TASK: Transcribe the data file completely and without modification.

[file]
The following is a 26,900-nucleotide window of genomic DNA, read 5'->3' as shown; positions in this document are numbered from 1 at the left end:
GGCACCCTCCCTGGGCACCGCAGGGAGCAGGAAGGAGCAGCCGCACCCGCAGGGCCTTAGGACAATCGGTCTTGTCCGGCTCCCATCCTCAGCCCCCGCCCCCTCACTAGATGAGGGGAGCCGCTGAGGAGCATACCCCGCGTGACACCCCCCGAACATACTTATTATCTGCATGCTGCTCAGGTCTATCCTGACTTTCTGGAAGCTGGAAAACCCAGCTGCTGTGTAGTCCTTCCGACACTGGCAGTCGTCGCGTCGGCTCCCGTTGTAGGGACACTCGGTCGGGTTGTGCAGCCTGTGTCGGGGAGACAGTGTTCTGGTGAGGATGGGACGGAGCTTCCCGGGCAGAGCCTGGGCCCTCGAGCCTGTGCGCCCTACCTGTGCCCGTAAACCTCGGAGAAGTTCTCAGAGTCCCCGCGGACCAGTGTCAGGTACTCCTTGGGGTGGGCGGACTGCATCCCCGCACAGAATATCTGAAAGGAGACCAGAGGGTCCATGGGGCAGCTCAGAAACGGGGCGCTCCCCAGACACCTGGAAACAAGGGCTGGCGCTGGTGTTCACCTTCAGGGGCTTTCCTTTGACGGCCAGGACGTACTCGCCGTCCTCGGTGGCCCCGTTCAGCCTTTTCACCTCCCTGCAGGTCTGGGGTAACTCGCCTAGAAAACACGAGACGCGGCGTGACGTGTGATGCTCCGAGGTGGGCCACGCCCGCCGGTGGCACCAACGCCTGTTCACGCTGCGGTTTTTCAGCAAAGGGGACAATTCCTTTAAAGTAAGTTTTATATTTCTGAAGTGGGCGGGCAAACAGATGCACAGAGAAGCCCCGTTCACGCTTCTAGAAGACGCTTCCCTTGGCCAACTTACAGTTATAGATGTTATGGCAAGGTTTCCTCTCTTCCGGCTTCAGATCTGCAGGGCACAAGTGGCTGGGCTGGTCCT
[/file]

The following is a 26,900-nucleotide window of genomic DNA, read 5'->3' as shown; positions in this document are numbered from 1 at the left end:
GGCACCCTCCCTGGGCACCGCAGGGAGCAGGAAGGAGCAGCCGCACCCGCAGGGCCTTAGGACAATCGGTCTTGTCCGGCTCCCATCCTCAGCCCCCGCCCCCTCACTAGATGAGGGGAGCCGCTGAGGAGCATACCCCGCGTGACACCCCCCGAACATACTTATTATCTGCATGCTGCTCAGGTCTATCCTGACTTTCTGGAAGCTGGAAAACCCAGCTGCTGTGTAGTCCTTCCGACACTGGCAGTCGTCGCGTCGGCTCCCGTTGTAGGGACACTCGGTCGGGTTGTGCAGCCTGTGTCGGGGAGACAGTGTTCTGGTGAGGATGGGACGGAGCTTCCCGGGCAGAGCCTGGGCCCTCGAGCCTGTGCGCCCTACCTGTGCCCGTAAACCTCGGAGAAGTTCTCAGAGTCCCCGCGGACCAGTGTCAGGTACTCCTTGGGGTGGGCGGACTGCATCCCCGCACAGAATATCTGAAAGGAGACCAGAGGGTCCATGGGGCAGCTCAGAAACGGGGCGCTCCCCAGACACCTGGAAACAAGGGCTGGCGCTGGTGTTCACCTTCAGGGGCTTTCCTTTGACGGCCAGGACGTACTCGCCGTCCTCGGTGGCCCCGTTCAGCCTTTTCACCTCCCTGCAGGTCTGGGGTAACTCGCCTAGAAAACACGAGACGCGGCGTGACGTGTGATGCTCCGAGGTGGGCCACGCCCGCCGGTGGCACCAACGCCTGTTCACGCTGCGGTTTTTCAGCAAAGGGGACAATTCCTTTAAAGTAAGTTTTATATTTCTGAAGTGGGCGGGCAAACAGATGCACAGAGAAGCCCCGTTCACGCTTCTAGAAGACGCTTCCCTTGGCCAACTTACAGTTATAGATGTTATGGCAAGGTTTCCTCTCTTCCGGCTTCAGATCTGCAGGGCACAAGTGGCTGGGCTGGTCCT